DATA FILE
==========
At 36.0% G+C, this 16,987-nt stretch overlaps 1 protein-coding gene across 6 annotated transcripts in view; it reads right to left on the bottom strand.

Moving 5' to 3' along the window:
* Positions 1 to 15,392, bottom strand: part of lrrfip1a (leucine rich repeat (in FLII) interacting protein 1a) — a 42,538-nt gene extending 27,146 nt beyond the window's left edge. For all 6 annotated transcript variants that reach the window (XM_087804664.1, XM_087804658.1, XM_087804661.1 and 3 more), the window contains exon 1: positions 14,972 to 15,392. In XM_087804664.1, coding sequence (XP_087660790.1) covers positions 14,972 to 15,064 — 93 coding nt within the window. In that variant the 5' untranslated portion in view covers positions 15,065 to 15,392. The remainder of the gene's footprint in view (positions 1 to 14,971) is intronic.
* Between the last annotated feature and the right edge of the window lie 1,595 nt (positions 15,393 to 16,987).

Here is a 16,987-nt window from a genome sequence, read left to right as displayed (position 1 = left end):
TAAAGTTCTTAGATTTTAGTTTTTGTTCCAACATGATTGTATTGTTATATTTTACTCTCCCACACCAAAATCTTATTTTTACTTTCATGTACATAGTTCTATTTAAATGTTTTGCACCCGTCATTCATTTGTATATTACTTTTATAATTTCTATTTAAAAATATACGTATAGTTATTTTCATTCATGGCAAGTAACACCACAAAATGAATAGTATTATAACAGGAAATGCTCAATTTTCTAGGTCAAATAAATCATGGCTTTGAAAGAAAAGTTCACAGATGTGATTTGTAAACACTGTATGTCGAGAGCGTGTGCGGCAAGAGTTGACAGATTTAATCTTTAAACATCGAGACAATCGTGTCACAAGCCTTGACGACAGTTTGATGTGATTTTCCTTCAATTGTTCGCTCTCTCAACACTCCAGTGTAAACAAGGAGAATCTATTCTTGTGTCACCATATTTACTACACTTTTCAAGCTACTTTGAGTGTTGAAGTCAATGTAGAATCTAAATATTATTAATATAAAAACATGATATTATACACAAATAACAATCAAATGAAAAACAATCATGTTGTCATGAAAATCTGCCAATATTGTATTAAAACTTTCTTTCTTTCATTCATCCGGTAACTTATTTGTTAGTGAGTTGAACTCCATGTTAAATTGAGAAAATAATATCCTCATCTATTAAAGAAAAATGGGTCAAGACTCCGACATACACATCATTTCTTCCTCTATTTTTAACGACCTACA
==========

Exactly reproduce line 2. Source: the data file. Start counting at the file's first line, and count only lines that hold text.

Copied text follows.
Moving 5' to 3' along the window: